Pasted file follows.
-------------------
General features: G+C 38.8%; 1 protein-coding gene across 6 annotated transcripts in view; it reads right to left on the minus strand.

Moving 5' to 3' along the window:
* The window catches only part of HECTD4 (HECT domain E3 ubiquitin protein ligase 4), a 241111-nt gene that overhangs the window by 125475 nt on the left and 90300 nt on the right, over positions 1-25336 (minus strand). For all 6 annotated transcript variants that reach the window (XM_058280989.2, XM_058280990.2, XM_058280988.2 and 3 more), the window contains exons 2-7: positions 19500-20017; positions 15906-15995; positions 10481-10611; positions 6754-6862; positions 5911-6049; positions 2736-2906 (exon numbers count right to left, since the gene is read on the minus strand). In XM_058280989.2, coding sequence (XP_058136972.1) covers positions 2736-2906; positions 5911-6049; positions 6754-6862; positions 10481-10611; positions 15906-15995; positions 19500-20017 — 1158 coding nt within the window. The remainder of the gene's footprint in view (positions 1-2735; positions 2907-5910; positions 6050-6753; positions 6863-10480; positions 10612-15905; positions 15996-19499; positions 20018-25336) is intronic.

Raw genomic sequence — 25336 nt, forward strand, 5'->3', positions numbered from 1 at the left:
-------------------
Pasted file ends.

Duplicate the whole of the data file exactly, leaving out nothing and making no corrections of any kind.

General features: G+C 38.8%; 1 protein-coding gene across 6 annotated transcripts in view; it reads right to left on the minus strand.

Moving 5' to 3' along the window:
* The window catches only part of HECTD4 (HECT domain E3 ubiquitin protein ligase 4), a 241111-nt gene that overhangs the window by 125475 nt on the left and 90300 nt on the right, over positions 1-25336 (minus strand). For all 6 annotated transcript variants that reach the window (XM_058280989.2, XM_058280990.2, XM_058280988.2 and 3 more), the window contains exons 2-7: positions 19500-20017; positions 15906-15995; positions 10481-10611; positions 6754-6862; positions 5911-6049; positions 2736-2906 (exon numbers count right to left, since the gene is read on the minus strand). In XM_058280989.2, coding sequence (XP_058136972.1) covers positions 2736-2906; positions 5911-6049; positions 6754-6862; positions 10481-10611; positions 15906-15995; positions 19500-20017 — 1158 coding nt within the window. The remainder of the gene's footprint in view (positions 1-2735; positions 2907-5910; positions 6050-6753; positions 6863-10480; positions 10612-15905; positions 15996-19499; positions 20018-25336) is intronic.

Raw genomic sequence — 25336 nt, forward strand, 5'->3', positions numbered from 1 at the left: